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This Week in Workers News

Delivery Workers Stage Protest Against Brooklyn Thai Restaurant for Alleged Stolen Wages

A group of delivery workers in Brooklyn have banded together to demand $500,000 in alleged stolen wages from Williamsburg Thai restaurant Sage. On Tuesday the workers teamed up with the immigration and labor organization Make the Road New York for a demonstration outside the restaurant, according to several posts on social media by the demonstration’s organizers. Read the full story at Eater.

We’re being exposed to toxic coal ash and flue gas at TVA plants, workers say

Workers at two Tennessee Valley Authority power plants in East Tennessee say they are continuing to be exposed to fly ash dust and flue gas — both toxic substances — without masks or respirators. An ongoing USA TODAY Network-Tennessee investigation has revealed coal ash is piling up inside vehicles and the plant. Workers say they are not provided boot washes or other decontamination facilities to clean coal ash from their boots, clothing and skin while working in coal ash. Jacobs didn’t provide that for disaster relief workers, either. Read the full story at Knox News.

ICE arrests more than 280 at Texas business, biggest workplace immigration raid in a decade

Relatives of workers came to the facility after word of the operation spread, some emotional and wondering about their loved ones, NBC Dallas-Fort Worth reported. Anel Perez, the daughter of a worker who was been detained, told the station, “It’s not fair. It’s really sad and it makes a lot of people really angry and frustrated.” Read the full story at NBC News.

Google Will Now Require Suppliers to Give Benefits to Workers

After sustained protest from contractors and employees, Google said Tuesday it will require outside companies that supply it labor to offer better working conditions, including comprehensive health care, 12 weeks of parental leave, and a $15-per-hour minimum wage. Read the full story at Wired.

China Tech Workers Protest Long Work Hours in Online Campaign

Chinese programmers came up with the ironic name to draw attention to a work schedule reality and problem. The name is a pithy way of saying if you work the 9 a.m. to 9 p.m. six-day-a-week work schedule, you’ll end up in the intensive care unit of a hospital. The key goal of the anti-996 campaign is to get employers to buy into the movement by attaching an Anti-996 license to software to show their support for labor standards. A push that reportedly is already gaining some traction. Read the full story at Voice of America.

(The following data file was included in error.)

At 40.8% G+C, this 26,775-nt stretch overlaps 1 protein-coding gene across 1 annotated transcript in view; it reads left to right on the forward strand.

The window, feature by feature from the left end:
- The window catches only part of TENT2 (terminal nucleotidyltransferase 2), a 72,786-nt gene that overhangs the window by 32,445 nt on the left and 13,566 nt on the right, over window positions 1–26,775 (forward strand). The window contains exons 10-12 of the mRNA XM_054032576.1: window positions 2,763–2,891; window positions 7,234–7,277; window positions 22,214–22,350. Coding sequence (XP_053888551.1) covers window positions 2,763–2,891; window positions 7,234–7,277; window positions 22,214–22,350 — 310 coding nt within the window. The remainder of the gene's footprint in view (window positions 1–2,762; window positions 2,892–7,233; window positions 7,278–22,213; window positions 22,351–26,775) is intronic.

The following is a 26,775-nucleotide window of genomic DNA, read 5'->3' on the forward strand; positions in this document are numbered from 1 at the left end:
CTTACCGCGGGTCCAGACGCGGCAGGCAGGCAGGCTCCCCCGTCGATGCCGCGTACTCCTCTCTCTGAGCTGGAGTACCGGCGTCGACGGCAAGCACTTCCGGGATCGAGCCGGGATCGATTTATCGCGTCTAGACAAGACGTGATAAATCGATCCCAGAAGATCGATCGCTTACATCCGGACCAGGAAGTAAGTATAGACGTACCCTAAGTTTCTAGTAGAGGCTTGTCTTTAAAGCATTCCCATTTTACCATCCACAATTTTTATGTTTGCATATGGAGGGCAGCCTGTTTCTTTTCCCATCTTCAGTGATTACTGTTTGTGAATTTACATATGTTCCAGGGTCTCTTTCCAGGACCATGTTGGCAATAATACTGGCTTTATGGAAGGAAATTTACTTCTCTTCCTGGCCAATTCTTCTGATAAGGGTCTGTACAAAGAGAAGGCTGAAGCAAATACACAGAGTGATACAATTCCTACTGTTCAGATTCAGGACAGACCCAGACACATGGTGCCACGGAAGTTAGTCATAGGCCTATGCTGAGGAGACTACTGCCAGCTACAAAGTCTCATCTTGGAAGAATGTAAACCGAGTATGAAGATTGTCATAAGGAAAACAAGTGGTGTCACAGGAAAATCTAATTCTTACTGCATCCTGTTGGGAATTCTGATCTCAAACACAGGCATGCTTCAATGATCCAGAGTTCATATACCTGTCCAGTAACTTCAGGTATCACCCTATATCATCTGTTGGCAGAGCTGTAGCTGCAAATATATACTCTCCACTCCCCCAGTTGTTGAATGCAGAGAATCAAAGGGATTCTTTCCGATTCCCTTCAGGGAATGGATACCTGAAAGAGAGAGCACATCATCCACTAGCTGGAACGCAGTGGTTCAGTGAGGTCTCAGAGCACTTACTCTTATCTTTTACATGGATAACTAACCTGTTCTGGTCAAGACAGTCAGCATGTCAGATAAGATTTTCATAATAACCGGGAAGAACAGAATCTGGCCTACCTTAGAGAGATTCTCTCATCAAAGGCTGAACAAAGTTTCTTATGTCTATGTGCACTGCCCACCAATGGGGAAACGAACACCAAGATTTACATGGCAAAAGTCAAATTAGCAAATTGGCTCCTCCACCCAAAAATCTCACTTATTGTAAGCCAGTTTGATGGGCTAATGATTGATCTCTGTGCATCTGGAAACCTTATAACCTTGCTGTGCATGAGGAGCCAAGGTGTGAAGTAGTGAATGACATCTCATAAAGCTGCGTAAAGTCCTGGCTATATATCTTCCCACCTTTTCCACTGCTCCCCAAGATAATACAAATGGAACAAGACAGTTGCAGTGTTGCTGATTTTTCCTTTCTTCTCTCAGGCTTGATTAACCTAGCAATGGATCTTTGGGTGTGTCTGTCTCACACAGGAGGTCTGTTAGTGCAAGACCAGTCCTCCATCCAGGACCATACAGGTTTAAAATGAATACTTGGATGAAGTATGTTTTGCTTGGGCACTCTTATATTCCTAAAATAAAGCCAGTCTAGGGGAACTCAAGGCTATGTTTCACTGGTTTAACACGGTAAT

Challenging food stamps rule, Rep. Marcia Fudge points to Hill workers

Fudge said the fact that many Capitol Hill employees work each day but remain poor should be sobering for those lawmakers who believe that employment means low-income people no longer need food aid from the Supplemental Nutrition Assistance Program, formerly known as the food stamp program. Read the full story at Roll Call.

Walmart and the Push to Put Workers on Company Boards

Many economists believe, is that those running major companies have been left unchecked to direct the vast majority of a company’s earnings to themselves, by giving dividends to shareholders and enormous pay packages to top executives (the two groups often overlap) at the expense of investment in innovation, infrastructure, hiring, and wages. The only way to reverse this trend is to rethink the way that companies are managed and regulated. Read the full story at The New Yorker.

Disney accused of valuing ‘male workers more’

The legal action, brought on behalf of two women, claims the company does not have an internal mechanism to ensure women are not paid less than male counterparts for the same work. Read the full story at BBC.

Florida Sex Workers Demand Decriminalization After Massive Raids

Sex workers are best positioned to identify victims of trafficking who are coerced into selling sexual services, the three activists told lawmakers, but fear of arrest can prevent them from making reports. They argued that criminalizing sex workers under anti-prostitution laws actually creates more space for trafficking and makes the entire sex trade more dangerous to begin with. Read the full story at TruthOut.

Thousands of workers at US factories in Mexico are striking for higher wages

Dozens of Coca-Cola workers are camping out at a major bottling plant until they get a raise. More than 8,000 Walmart employees were prepared to walk off the job, until management met some of their demands. And 30,000 striking factory workers have finally returned to work after a month-long strike. Read the full story at Vox.

Heineken Workers’ Forum prepares to march against ‘sex for shifts’